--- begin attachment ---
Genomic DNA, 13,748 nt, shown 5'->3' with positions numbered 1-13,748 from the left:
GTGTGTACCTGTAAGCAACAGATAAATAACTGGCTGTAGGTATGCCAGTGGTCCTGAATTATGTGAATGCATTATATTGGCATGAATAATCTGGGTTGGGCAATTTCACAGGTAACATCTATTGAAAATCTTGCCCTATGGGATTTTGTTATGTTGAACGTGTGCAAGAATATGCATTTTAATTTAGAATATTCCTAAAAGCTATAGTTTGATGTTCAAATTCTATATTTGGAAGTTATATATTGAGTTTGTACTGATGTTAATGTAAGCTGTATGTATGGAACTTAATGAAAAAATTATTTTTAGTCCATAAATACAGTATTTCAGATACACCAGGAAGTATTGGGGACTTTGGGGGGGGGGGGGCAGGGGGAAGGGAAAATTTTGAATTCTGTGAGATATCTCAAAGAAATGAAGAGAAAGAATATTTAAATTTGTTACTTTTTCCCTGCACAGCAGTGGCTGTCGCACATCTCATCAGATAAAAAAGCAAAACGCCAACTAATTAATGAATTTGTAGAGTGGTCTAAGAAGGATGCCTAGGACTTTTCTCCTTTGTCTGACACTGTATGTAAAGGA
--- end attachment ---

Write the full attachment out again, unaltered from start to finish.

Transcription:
Genomic DNA, 13,748 nt, shown 5'->3' with positions numbered 1-13,748 from the left:
GTGTGTACCTGTAAGCAACAGATAAATAACTGGCTGTAGGTATGCCAGTGGTCCTGAATTATGTGAATGCATTATATTGGCATGAATAATCTGGGTTGGGCAATTTCACAGGTAACATCTATTGAAAATCTTGCCCTATGGGATTTTGTTATGTTGAACGTGTGCAAGAATATGCATTTTAATTTAGAATATTCCTAAAAGCTATAGTTTGATGTTCAAATTCTATATTTGGAAGTTATATATTGAGTTTGTACTGATGTTAATGTAAGCTGTATGTATGGAACTTAATGAAAAAATTATTTTTAGTCCATAAATACAGTATTTCAGATACACCAGGAAGTATTGGGGACTTTGGGGGGGGGGGGGCAGGGGGAAGGGAAAATTTTGAATTCTGTGAGATATCTCAAAGAAATGAAGAGAAAGAATATTTAAATTTGTTACTTTTTCCCTGCACAGCAGTGGCTGTCGCACATCTCATCAGATAAAAAAGCAAAACGCCAACTAATTAATGAATTTGTAGAGTGGTCTAAGAAGGATGCCTAGGACTTTTCTCCTTTGTCTGACACTGTATGTAAAGGA